Recent Blog Posts
Understanding the Scriptures: Reflections on the Third Sunday of Easter
Acts 3:13-15, 17-19
Psalms 4:2, 4, 7-9
1 John 2:1-5
Jesus in today’s Gospel, teaches His apostles how to interpret the Scriptures.
He tells them that all the Scriptures of what we now call the Old Testament refer to Him. He says that all the promises found in the Old Testament have been fulfilled in His passion, death, and resurrection. And He...
Paul's Strange Mention of Co-Senders: What It Might Mean
This quarter I am teaching a graduate course on the Pauline Epistles. Today we began working through 1 Corinthians. Here I wanted to touch upon something we examined in class today: Paul’s co-workers.
Paul begins 1 Corinthians by doing something he often does in his epistles: he mentions a co-worker.
“Paul, called by the will of God to be an apostle of Christ Jesus, and our brother Sosthenes, to the church of God which...
EWTN Live - Benedict XVI and Verbum Domini - Fr Mitch Pacwa, SJ with Dr. Scott Hahn - 03-02-2011
Fr. Mitch Pacwa, SJ annd Dr. Scott Hahn discuss Benedict XVI and Verbum Domini from March 2011....
The Splendor of Eschatology: Highlights from Matthew Levering’s Jesus and the Demise of Death
(This post is part of the Patheos roundtable discussion of Matthew Levering’s latest book from Baylor University Press.)
What happened to Jesus when he died? And what will happen to me when I die?
These two perennial Christian questions are the foci of Matthew’ Levering’s new book, Jesus and the Demise of Death: Resurrection, Afterlife, and the Fate of the Christian(Baylor University Press, 2012).
The Day the Lord Made: Reflections for Divine Mercy Sunday
Psalms 118:2-4, 13-15, 22-24
1 John 5:1-6
Three times in today’s Psalm we cry out a victory shout: “His mercy endures forever.”
Truly we’ve known the everlasting love of God, who has come to us as our Savior. By the blood and water that flowed from Jesus’ pierced side (see John 19:34), we&rsquo...
Catholic Exegesis: A Streamlined Overview
This is part of a continued series of posts on fundamental issues in Catholic doctrine of Scripture. Building on previous discussions of Catholic inspiration and interpretation, we propose here a six-step streamlined overview of the process of Catholic exegesis. Comments are welcome below.
The points made above about the interpretation of the literal and spiritual senses of Scripture may be integrated into a six-step process representing an idealized picture of the method of Catholic...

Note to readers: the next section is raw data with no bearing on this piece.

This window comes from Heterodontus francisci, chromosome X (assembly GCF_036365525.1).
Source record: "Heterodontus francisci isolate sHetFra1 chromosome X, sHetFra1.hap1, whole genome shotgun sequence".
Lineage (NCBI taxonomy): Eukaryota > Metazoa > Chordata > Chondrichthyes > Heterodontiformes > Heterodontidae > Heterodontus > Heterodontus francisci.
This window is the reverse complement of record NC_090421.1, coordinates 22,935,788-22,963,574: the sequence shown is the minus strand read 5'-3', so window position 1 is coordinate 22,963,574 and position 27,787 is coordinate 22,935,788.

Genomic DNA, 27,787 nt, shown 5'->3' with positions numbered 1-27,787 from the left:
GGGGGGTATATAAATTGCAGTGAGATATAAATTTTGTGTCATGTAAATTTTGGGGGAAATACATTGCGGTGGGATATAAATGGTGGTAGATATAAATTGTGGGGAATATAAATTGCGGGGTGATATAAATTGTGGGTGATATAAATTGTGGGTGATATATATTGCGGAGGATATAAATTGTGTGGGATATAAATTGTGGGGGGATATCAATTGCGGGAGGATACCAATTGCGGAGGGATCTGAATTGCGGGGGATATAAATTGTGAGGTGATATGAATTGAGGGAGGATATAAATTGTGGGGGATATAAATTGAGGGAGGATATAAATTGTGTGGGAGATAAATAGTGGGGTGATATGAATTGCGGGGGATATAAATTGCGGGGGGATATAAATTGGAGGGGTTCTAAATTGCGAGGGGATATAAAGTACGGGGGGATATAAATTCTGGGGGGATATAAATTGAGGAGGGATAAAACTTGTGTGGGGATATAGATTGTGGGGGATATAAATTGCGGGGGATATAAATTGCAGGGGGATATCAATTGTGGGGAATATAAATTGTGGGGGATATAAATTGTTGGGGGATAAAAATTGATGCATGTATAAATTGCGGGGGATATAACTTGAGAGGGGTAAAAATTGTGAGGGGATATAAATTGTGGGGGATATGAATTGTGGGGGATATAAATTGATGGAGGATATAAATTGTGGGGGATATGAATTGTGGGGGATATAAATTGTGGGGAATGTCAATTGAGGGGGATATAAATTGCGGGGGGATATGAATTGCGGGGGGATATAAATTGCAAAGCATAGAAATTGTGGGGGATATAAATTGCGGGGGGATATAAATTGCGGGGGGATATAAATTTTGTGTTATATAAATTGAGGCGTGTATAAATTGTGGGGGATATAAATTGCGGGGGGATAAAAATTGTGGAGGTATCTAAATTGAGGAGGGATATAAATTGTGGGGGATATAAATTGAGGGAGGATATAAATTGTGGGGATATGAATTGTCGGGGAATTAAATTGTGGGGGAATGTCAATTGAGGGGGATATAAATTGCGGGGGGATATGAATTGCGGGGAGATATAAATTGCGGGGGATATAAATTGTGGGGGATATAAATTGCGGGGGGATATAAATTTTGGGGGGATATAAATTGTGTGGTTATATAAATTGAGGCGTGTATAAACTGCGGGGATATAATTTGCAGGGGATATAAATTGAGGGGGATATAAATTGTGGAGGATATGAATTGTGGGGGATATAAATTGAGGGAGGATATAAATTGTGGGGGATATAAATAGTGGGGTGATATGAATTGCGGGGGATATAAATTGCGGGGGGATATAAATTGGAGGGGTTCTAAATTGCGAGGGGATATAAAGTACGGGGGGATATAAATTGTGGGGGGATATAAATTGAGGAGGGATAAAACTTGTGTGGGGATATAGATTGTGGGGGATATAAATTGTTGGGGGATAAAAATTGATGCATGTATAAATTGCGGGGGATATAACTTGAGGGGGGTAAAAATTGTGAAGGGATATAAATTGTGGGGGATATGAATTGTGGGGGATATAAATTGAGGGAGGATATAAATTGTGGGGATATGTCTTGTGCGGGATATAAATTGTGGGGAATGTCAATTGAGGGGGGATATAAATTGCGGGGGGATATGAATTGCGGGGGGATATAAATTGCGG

Aquinas' Five Reasons Christ Rose from the Dead
Aquinas pores over the New Testament and comes up with five reasons it was fitting for Christ to rise from the dead (ST IIIa, q. 53, art. 1). Here they are.
1. It reveals God’s justice.
Because Christ humbled himself and died on the cross out of love and obedience to the Father, God lifted him up by a glorious resurrection.
2. It was necessary for the confirmation of our faith in Christ.
Eighth Day Dawning
April began with Palm Sunday this year, and Easter Sunday falls on the eighth day. In so many ways, this brings us Christians back to our roots.
The early Church Fathers marked every Sunday as the “eighth day.” Creation was complete in six days, and God rested on the Sabbath—but at the Resurrection He began something new
The first-century Epistle of Barnabas presents the matter in a prophetic oracle. With the...
Catholic Interpretation of Scripture
This is part of an on-going series discussing the fundamentals of Catholic doctrine of Scripture. The topic for this post is interpretation. Click here to read the previous post.
Self-conscious reflection on the proper methods of interpretation of Scripture began already with the early Church Fathers. One of the most definitive patristic statements on interpretation is St. Augustine’s De Doctrina Christiana, “On Christian Doctrine.” While its title might lead the modern reader to...
No Place Like Rome
Teaching is like fatherhood. In fact, in the ancient world, it was considered a form of fatherhood. In the Oath of Hippocrates, medical students promised to take care of their aging teachers who had “fathered” them in the healing arts. In early Judaism, the rabbis were considered “fathers” to their disciples. And, of course, the Church came to look upon its first teachers as “the Fathers.”
A teacher gives away a part of himself to his students,...